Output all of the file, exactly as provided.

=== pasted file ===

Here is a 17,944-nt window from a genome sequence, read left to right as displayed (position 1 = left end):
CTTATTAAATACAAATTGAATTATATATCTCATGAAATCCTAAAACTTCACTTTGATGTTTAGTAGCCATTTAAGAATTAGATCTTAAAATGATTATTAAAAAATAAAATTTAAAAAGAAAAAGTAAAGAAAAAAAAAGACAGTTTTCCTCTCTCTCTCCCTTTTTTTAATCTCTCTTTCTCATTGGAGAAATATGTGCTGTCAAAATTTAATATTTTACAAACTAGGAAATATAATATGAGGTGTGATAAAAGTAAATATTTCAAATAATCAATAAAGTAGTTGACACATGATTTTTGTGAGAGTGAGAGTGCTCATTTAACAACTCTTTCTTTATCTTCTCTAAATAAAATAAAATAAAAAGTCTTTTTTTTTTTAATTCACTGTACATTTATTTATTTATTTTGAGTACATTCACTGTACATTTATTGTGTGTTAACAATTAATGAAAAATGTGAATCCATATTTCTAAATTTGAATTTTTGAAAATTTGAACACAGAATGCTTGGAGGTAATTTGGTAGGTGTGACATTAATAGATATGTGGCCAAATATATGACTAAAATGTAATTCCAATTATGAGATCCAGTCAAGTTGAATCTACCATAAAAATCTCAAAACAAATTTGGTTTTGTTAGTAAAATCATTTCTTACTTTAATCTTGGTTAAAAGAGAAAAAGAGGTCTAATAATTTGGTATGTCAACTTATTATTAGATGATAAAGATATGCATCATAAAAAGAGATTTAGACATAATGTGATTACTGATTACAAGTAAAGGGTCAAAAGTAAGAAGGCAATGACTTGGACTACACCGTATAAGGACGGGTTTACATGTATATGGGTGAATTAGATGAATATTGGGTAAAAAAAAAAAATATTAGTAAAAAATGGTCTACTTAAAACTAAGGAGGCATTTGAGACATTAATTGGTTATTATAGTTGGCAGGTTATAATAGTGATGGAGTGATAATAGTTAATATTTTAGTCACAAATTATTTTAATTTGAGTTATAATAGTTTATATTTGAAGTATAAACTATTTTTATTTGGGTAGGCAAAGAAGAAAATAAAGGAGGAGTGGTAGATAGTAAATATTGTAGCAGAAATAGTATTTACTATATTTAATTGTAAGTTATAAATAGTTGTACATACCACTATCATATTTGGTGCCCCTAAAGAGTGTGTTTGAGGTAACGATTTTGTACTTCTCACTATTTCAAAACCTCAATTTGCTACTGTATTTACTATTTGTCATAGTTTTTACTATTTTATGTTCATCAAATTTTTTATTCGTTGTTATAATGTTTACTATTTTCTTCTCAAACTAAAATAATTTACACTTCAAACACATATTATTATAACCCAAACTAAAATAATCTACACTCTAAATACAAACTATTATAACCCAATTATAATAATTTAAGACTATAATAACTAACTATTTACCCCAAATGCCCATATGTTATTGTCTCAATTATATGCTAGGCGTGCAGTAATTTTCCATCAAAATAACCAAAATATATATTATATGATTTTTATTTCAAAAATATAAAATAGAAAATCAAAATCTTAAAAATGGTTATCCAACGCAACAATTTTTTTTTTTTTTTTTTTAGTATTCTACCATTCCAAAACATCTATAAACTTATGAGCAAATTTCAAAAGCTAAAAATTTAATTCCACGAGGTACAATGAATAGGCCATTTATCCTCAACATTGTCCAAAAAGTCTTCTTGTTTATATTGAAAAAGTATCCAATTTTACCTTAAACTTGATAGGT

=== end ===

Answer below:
Here is a 17,944-nt window from a genome sequence, read left to right as displayed (position 1 = left end):
CTTATTAAATACAAATTGAATTATATATCTCATGAAATCCTAAAACTTCACTTTGATGTTTAGTAGCCATTTAAGAATTAGATCTTAAAATGATTATTAAAAAATAAAATTTAAAAAGAAAAAGTAAAGAAAAAAAAAGACAGTTTTCCTCTCTCTCTCCCTTTTTTTAATCTCTCTTTCTCATTGGAGAAATATGTGCTGTCAAAATTTAATATTTTACAAACTAGGAAATATAATATGAGGTGTGATAAAAGTAAATATTTCAAATAATCAATAAAGTAGTTGACACATGATTTTTGTGAGAGTGAGAGTGCTCATTTAACAACTCTTTCTTTATCTTCTCTAAATAAAATAAAATAAAAAGTCTTTTTTTTTTTAATTCACTGTACATTTATTTATTTATTTTGAGTACATTCACTGTACATTTATTGTGTGTTAACAATTAATGAAAAATGTGAATCCATATTTCTAAATTTGAATTTTTGAAAATTTGAACACAGAATGCTTGGAGGTAATTTGGTAGGTGTGACATTAATAGATATGTGGCCAAATATATGACTAAAATGTAATTCCAATTATGAGATCCAGTCAAGTTGAATCTACCATAAAAATCTCAAAACAAATTTGGTTTTGTTAGTAAAATCATTTCTTACTTTAATCTTGGTTAAAAGAGAAAAAGAGGTCTAATAATTTGGTATGTCAACTTATTATTAGATGATAAAGATATGCATCATAAAAAGAGATTTAGACATAATGTGATTACTGATTACAAGTAAAGGGTCAAAAGTAAGAAGGCAATGACTTGGACTACACCGTATAAGGACGGGTTTACATGTATATGGGTGAATTAGATGAATATTGGGTAAAAAAAAAAAATATTAGTAAAAAATGGTCTACTTAAAACTAAGGAGGCATTTGAGACATTAATTGGTTATTATAGTTGGCAGGTTATAATAGTGATGGAGTGATAATAGTTAATATTTTAGTCACAAATTATTTTAATTTGAGTTATAATAGTTTATATTTGAAGTATAAACTATTTTTATTTGGGTAGGCAAAGAAGAAAATAAAGGAGGAGTGGTAGATAGTAAATATTGTAGCAGAAATAGTATTTACTATATTTAATTGTAAGTTATAAATAGTTGTACATACCACTATCATATTTGGTGCCCCTAAAGAGTGTGTTTGAGGTAACGATTTTGTACTTCTCACTATTTCAAAACCTCAATTTGCTACTGTATTTACTATTTGTCATAGTTTTTACTATTTTATGTTCATCAAATTTTTTATTCGTTGTTATAATGTTTACTATTTTCTTCTCAAACTAAAATAATTTACACTTCAAACACATATTATTATAACCCAAACTAAAATAATCTACACTCTAAATACAAACTATTATAACCCAATTATAATAATTTAAGACTATAATAACTAACTATTTACCCCAAATGCCCATATGTTATTGTCTCAATTATATGCTAGGCGTGCAGTAATTTTCCATCAAAATAACCAAAATATATATTATATGATTTTTATTTCAAAAATATAAAATAGAAAATCAAAATCTTAAAAATGGTTATCCAACGCAACAATTTTTTTTTTTTTTTTTTTAGTATTCTACCATTCCAAAACATCTATAAACTTATGAGCAAATTTCAAAAGCTAAAAATTTAATTCCACGAGGTACAATGAATAGGCCATTTATCCTCAACATTGTCCAAAAAGTCTTCTTGTTTATATTGAAAAAGTATCCAATTTTACCTTAAACTTGATAGGT